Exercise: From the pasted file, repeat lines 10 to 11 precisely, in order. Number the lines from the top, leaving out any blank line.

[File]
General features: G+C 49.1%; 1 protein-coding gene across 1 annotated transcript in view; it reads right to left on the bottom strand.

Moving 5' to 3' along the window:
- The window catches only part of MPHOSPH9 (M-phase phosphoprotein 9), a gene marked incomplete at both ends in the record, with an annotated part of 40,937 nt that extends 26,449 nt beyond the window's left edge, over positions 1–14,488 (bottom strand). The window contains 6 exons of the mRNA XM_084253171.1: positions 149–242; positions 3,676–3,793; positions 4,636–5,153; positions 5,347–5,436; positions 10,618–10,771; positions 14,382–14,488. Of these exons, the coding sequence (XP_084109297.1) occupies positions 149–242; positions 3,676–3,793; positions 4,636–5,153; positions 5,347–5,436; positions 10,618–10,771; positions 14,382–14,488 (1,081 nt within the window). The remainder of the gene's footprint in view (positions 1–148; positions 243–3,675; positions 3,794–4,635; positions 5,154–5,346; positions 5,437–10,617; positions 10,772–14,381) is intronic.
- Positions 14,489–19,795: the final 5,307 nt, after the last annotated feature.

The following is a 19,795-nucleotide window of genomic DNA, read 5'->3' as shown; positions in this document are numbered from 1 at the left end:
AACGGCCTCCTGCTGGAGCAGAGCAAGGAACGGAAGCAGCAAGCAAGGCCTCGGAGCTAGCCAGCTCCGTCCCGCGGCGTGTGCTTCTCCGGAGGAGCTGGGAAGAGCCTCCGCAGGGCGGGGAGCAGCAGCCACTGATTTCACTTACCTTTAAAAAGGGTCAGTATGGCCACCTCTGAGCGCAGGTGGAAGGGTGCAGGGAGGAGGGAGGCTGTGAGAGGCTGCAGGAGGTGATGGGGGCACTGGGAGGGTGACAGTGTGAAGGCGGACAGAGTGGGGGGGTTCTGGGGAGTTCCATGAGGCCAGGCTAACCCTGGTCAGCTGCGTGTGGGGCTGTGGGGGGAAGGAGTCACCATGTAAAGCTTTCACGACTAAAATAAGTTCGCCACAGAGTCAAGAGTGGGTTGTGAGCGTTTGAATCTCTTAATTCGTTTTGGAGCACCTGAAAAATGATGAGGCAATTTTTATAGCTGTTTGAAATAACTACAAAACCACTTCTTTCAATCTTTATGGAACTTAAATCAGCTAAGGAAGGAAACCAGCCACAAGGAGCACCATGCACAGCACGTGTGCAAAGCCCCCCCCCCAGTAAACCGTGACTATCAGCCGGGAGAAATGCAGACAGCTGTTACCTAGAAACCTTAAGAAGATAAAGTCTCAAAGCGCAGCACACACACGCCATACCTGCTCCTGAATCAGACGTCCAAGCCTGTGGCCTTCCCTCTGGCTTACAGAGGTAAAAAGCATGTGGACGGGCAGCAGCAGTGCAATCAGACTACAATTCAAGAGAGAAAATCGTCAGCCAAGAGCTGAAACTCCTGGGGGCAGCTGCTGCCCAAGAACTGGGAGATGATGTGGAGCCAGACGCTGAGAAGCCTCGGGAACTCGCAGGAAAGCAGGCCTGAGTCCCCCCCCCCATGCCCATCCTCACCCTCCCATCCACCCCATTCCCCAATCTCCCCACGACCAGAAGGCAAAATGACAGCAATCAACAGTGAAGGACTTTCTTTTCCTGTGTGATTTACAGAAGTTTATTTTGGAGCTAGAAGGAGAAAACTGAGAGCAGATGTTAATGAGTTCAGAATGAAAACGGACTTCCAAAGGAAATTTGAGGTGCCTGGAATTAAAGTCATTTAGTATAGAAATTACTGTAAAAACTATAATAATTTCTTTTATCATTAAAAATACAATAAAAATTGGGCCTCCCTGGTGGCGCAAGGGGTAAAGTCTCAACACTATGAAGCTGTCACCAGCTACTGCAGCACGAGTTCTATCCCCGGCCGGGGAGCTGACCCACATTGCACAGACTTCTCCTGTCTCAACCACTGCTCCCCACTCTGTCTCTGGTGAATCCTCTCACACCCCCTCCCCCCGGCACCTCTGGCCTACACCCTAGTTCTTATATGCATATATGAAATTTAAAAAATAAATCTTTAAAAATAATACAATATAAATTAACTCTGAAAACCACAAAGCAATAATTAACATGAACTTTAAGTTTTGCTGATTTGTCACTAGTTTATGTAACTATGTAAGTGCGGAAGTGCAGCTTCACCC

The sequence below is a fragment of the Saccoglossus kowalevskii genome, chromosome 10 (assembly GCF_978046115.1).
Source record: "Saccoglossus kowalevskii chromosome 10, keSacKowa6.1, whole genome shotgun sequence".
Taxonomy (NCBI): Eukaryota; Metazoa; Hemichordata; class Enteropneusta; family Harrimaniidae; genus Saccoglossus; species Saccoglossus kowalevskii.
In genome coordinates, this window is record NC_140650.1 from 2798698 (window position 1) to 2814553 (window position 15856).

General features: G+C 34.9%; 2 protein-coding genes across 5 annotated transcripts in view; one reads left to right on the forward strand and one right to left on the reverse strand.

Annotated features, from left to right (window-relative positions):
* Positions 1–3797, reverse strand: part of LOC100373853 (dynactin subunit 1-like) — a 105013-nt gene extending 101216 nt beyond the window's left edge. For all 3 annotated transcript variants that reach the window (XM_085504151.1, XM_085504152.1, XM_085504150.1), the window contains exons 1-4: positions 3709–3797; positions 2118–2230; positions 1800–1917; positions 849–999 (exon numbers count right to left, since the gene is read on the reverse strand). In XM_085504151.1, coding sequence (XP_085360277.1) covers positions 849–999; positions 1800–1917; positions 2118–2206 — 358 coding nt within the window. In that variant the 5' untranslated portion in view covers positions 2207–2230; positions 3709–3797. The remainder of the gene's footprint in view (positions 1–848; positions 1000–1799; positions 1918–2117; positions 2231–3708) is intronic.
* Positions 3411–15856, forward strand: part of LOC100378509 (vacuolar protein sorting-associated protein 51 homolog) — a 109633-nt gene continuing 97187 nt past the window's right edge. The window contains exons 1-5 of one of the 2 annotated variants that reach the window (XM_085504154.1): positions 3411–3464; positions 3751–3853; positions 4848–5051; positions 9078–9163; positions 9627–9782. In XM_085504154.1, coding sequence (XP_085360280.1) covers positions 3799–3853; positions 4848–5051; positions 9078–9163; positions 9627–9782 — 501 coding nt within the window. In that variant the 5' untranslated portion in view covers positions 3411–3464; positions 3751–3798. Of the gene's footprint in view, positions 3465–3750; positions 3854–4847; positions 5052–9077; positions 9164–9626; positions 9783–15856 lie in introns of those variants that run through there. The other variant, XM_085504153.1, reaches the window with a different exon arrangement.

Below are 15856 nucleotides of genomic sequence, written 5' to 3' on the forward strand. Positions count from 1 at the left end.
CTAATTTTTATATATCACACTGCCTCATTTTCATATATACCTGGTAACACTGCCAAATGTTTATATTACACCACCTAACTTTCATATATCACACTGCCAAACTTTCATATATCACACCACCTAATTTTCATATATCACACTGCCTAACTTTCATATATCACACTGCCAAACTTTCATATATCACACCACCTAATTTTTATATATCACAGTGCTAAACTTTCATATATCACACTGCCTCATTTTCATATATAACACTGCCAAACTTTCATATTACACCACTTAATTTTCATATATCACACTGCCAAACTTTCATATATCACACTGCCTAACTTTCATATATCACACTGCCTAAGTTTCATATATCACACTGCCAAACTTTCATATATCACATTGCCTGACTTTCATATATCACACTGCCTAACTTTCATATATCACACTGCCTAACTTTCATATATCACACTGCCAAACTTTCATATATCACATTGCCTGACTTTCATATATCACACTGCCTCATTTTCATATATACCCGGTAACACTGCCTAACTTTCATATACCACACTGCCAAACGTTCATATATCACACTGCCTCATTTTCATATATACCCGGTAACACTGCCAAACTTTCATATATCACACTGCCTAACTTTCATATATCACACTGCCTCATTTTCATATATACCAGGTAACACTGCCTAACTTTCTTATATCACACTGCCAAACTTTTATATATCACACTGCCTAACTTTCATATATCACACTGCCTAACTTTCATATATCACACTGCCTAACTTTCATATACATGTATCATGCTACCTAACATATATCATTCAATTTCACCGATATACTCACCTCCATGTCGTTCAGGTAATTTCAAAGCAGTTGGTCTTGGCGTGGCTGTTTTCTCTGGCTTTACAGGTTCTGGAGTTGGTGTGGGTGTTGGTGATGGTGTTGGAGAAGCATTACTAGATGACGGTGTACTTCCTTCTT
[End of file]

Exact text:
In genome coordinates, this window is record NC_140650.1 from 2798698 (window position 1) to 2814553 (window position 15856).

General features: G+C 34.9%; 2 protein-coding genes across 5 annotated transcripts in view; one reads left to right on the forward strand and one right to left on the reverse strand.